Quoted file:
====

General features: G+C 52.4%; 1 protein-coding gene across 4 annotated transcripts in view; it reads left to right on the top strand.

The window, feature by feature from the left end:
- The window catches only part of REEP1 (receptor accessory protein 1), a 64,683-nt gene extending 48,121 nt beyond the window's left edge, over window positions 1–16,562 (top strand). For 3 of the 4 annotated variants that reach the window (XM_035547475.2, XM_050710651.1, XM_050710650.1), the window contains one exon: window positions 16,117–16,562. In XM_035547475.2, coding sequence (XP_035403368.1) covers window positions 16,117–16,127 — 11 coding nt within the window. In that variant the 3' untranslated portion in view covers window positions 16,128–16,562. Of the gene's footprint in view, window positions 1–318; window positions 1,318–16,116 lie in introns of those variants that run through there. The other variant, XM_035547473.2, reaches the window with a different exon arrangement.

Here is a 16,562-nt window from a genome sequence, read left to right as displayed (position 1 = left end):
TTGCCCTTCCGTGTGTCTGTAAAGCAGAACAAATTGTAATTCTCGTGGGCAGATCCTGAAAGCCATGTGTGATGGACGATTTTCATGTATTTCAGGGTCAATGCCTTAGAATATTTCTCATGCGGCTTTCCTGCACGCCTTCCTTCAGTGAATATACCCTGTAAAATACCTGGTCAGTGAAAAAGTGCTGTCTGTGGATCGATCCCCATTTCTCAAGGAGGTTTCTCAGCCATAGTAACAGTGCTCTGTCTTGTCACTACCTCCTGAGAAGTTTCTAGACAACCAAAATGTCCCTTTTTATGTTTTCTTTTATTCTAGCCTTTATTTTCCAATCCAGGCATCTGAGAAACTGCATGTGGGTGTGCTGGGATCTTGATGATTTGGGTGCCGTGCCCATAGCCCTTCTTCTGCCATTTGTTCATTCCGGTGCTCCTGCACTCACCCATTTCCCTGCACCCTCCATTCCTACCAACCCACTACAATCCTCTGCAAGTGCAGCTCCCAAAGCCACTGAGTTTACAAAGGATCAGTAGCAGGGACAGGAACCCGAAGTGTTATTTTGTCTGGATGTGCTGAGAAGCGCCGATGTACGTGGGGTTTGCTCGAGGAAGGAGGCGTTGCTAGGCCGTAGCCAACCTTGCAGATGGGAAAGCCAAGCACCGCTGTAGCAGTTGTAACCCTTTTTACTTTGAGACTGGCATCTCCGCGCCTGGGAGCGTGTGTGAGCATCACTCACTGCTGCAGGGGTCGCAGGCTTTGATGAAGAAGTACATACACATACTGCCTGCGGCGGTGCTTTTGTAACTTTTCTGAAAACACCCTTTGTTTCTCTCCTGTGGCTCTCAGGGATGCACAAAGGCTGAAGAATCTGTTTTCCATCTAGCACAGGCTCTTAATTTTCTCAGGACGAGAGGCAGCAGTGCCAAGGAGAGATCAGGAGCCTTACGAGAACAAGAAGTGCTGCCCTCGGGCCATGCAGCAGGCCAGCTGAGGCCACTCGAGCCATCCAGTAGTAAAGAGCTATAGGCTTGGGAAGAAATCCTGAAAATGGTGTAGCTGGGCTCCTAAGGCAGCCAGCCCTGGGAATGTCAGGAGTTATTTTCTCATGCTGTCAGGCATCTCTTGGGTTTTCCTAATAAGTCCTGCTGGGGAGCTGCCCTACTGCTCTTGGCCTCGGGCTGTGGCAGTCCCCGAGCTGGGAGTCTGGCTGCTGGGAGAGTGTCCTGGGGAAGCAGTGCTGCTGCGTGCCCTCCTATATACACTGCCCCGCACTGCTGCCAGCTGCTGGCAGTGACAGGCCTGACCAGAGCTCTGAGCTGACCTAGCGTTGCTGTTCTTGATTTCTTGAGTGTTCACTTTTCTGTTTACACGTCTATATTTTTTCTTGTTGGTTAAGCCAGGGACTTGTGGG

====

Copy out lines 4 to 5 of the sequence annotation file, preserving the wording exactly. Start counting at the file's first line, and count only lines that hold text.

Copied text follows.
Here is a 16,562-nt window from a genome sequence, read left to right as displayed (position 1 = left end):
TTGCCCTTCCGTGTGTCTGTAAAGCAGAACAAATTGTAATTCTCGTGGGCAGATCCTGAAAGCCATGTGTGATGGACGATTTTCATGTATTTCAGGGTCAATGCCTTAGAATATTTCTCATGCGGCTTTCCTGCACGCCTTCCTTCAGTGAATATACCCTGTAAAATACCTGGTCAGTGAAAAAGTGCTGTCTGTGGATCGATCCCCATTTCTCAAGGAGGTTTCTCAGCCATAGTAACAGTGCTCTGTCTTGTCACTACCTCCTGAGAAGTTTCTAGACAACCAAAATGTCCCTTTTTATGTTTTCTTTTATTCTAGCCTTTATTTTCCAATCCAGGCATCTGAGAAACTGCATGTGGGTGTGCTGGGATCTTGATGATTTGGGTGCCGTGCCCATAGCCCTTCTTCTGCCATTTGTTCATTCCGGTGCTCCTGCACTCACCCATTTCCCTGCACCCTCCATTCCTACCAACCCACTACAATCCTCTGCAAGTGCAGCTCCCAAAGCCACTGAGTTTACAAAGGATCAGTAGCAGGGACAGGAACCCGAAGTGTTATTTTGTCTGGATGTGCTGAGAAGCGCCGATGTACGTGGGGTTTGCTCGAGGAAGGAGGCGTTGCTAGGCCGTAGCCAACCTTGCAGATGGGAAAGCCAAGCACCGCTGTAGCAGTTGTAACCCTTTTTACTTTGAGACTGGCATCTCCGCGCCTGGGAGCGTGTGTGAGCATCACTCACTGCTGCAGGGGTCGCAGGCTTTGATGAAGAAGTACATACACATACTGCCTGCGGCGGTGCTTTTGTAACTTTTCTGAAAACACCCTTTGTTTCTCTCCTGTGGCTCTCAGGGATGCACAAAGGCTGAAGAATCTGTTTTCCATCTAGCACAGGCTCTTAATTTTCTCAGGACGAGAGGCAGCAGTGCCAAGGAGAGATCAGGAGCCTTACGAGAACAAGAAGTGCTGCCCTCGGGCCATGCAGCAGGCCAGCTGAGGCCACTCGAGCCATCCAGTAGTAAAGAGCTATAGGCTTGGGAAGAAATCCTGAAAATGGTGTAGCTGGGCTCCTAAGGCAGCCAGCCCTGGGAATGTCAGGAGTTATTTTCTCATGCTGTCAGGCATCTCTTGGGTTTTCCTAATAAGTCCTGCTGGGGAGCTGCCCTACTGCTCTTGGCCTCGGGCTGTGGCAGTCCCCGAGCTGGGAGTCTGGCTGCTGGGAGAGTGTCCTGGGGAAGCAGTGCTGCTGCGTGCCCTCCTATATACACTGCCCCGCACTGCTGCCAGCTGCTGGCAGTGACAGGCCTGACCAGAGCTCTGAGCTGACCTAGCGTTGCTGTTCTTGATTTCTTGAGTGTTCACTTTTCTGTTTACACGTCTATATTTTTTCTTGTTGGTTAAGCCAGGGACTTGTGGG